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Full Online Book HomeLong StoriesThe Flaming Jewel - Episode 2. The Ruling Passion
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The Flaming Jewel - Episode 2. The Ruling Passion Post by :JoePace Category :Long Stories Author :Robert W. Chambers Date :May 2012 Read :814

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The Flaming Jewel - Episode 2. The Ruling Passion

EPISODE TWO. THE RULING PASSION


I

Nobody understood how Jose Quintana had slipped through the Secret Service net spread for him at every port.

The United States authorities did not know why Quintana had come to America. They realised merely that he arrived for no good purpose; and they had meant to arrest and hold him for extradition if requested; for deportation as an undesirable alien anyway.

Only two men in America knew that Quintana had come to the United States for the purpose of recovering the famous "Flaming Jewel," stolen by him from the Grand Duchess Theodorica of Esthonia; and stolen from Quintana, in turn, by a private soldier in an American Forestry Regiment, on leave in Paris. This soldier's name, probably, was Michael Clinch.

One of the men who knew why Quintana might come to America was James Darragh, recently of the Military Intelligence, but now passing as a hold-up man under the name of Hal Smith, and actually in the employment of Clinch at his disreputable "hotel" at Star Pond in the North Woods.

The other man who knew why Quintana had come to America was Emanuel Sard, a Levantine diamond broker of New York, Quintana's agent in America.

* * * * *

Now, as the October days passed without any report of Quintana's detention, Darragh, known as Hal Smith at Clinch's dump, began to suspect that Quintana had already slid into America through the meshes of the police.

If so, this desperate international criminal could be expected at Clinch's under some guise or other, piloted thither by Emanuel Sard.

So Hal Smith, whose duty was to wash dishes, do chores, and also to supply Clinch's with "mountain beef"--or deer taken illegally--made it convenient to prowl every day in the vicinity of the Ghost Lake road.

He was perfectly familiar with Emanuel Sard's squat features and parrot nose, having robbed Mr. Sard of Quintana's cipher and of $4,000 at pistol point. And one morning, while roving around the guide's quarters at Ghost Lake Inn, Smith beheld Sard himself on the hotel veranda, in company with five strangers of foreign aspect.

During the midday dinner Smith, on pretense of enquiring for a guide's license, got a look at the Inn ledger. Sard's signature was on it, followed by the names of Henri Picquet, Nicolas Salzar, Victor Georgiades, Harry Beck, and Jose Sanchez. And Smith went back through the wilderness to Star Pond, convinced that one of these gentlemen was Quintana, and the remainder, Quintana's gang; and that they were here to do murder if necessary in their remorseless quest of "The Flaming Jewel." Two million dollars once had been offered for the Flaming Jewel; and had been refused.

Clinch probably possessed it. Smith was now convinced of that. But he was there to rob Clinch of it himself. For he had promised the little Grand Duchess to help recover her Erosite jewel; and now that he had finally traced its probable possession to Clinch, he was wondering how this recovery was to be accomplished.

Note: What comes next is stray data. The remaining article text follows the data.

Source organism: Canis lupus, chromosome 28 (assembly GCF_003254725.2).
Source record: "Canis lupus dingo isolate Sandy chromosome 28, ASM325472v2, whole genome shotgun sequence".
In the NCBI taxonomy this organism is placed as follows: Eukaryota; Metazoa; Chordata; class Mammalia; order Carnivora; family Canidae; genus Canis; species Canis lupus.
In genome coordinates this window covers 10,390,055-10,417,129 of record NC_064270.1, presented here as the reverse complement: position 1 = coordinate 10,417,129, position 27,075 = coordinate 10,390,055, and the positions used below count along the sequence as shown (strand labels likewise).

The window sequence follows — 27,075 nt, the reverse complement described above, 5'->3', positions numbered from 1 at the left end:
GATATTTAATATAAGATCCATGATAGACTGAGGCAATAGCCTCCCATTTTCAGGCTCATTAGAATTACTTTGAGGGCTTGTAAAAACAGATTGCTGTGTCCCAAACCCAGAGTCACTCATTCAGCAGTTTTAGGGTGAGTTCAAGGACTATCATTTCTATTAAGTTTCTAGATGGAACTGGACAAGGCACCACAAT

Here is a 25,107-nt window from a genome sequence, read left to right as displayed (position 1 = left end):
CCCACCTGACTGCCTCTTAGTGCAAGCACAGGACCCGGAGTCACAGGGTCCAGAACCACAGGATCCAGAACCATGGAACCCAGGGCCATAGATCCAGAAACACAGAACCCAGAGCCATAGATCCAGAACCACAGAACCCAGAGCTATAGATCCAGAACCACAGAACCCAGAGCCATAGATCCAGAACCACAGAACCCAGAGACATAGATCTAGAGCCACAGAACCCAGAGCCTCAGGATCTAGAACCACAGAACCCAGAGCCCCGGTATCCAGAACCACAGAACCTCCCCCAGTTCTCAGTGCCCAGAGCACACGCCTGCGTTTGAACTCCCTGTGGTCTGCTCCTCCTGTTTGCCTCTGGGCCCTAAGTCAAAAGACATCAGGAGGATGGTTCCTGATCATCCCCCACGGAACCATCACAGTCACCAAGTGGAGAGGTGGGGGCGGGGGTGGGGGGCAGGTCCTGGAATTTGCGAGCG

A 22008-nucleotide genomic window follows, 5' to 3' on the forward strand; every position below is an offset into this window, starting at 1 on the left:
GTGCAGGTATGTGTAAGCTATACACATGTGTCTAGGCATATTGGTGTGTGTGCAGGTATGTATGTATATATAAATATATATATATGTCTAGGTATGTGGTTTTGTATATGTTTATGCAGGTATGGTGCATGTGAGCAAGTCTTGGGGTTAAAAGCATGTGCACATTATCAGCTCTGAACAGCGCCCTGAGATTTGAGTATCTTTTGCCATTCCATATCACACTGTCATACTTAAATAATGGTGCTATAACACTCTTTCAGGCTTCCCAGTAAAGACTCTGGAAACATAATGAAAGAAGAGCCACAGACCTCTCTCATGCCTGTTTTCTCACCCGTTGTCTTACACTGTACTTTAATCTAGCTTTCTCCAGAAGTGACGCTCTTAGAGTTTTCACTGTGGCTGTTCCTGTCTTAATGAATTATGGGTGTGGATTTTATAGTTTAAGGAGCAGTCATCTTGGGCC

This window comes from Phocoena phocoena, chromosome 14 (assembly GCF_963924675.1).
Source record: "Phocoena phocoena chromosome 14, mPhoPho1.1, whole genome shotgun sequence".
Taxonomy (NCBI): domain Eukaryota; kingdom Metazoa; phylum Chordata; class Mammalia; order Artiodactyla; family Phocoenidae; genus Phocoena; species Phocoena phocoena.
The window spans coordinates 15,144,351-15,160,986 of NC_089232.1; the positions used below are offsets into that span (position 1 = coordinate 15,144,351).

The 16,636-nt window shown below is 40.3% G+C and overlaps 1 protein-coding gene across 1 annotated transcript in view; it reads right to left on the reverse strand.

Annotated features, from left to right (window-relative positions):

To arrest Clinch meant ruin to Eve Strayer. Besides he knew now that Clinch would die in prison before revealing the hiding place of the Flaming Jewel.

Also, how could it be proven that Clinch had the Erosite gem? The cipher from Quintana was not sufficient evidence.

No; the only way was to watch Clinch, prevent any robbery by Quintana's gang, somehow discover where the Flaming Jewel had been concealed, take it, and restore it to the beggared young girl whose only financial resource now lay in the possible recovery of this almost priceless gem.

* * * * *

Toward evening Hal Smith shot two deer near Owl Marsh. To poach on his own property appealed to his sense of humour. And Clinch, never dreaming that Hal Smith was the James Darragh who had inherited Harrod's vast preserve, damned all millionaires for every buck brought in, and became friendlier to Smith.


II

Clinch's dump was the disposal plant in which collected the human sewage of the wilderness.

It being Saturday, the scum of the North Woods was gathering at the Star Pond resort. A venison and chicken supper was promised--and a dance if any women appeared.

Jake Kloon had run in some Canadian hooch; Darragh, alias Hal Smith, contributed two fat deer and Clinch cooked them. By ten o'clock that morning many of the men were growing noisy; some were already drunk by noon. Shortly after midday dinner the first fight started--extinguished only after Clinch had beaten several of the backwoods aristocracy insensible.

Towering amid the wreck of battle, his light grey eyes a-glitter, Clinch dominated, swinging his iron fists.

When the combat ended and the fallen lay starkly where they fell, Clinch said in his pleasant, level voice:

"Take them out and stick their heads in the pond. And don't go for to get me mad, boys, or I'm liable to act up rough."

They bore forth the sleepers for immersion in Star Pond. Clinch relighted his cigar and repeated the rulings which had caused the fracas:

"You gotta play square cards here or you don't play none in my house. No living thumb-nail can nick no cards in my place and get away with it. Three kings and two trays is better than three chickens and two eggs. If you don't like it, g'wan home."

He went out in his shirt sleeves to see how the knock-outs were reviving, and met Hal Smith returning from the pond, who reported progress toward consciousness. They walked back to the "hotel" together.

"Say, young fella," said Clinch in his soft, agreeable way, "you want to keep your eye peeled to-night."

"Why?" inquired Smith.

"Well, there'll be a lot o' folks here. There'll be strangers, too.... Don't forget the State Troopers are looking for you."

"Do the State Troopers ever play detective?" asked Smith, smiling.

"Sure. They've been in here rigged out like peddlers and lumber-jacks and timber lookers."

"Did they ever get anything on you?"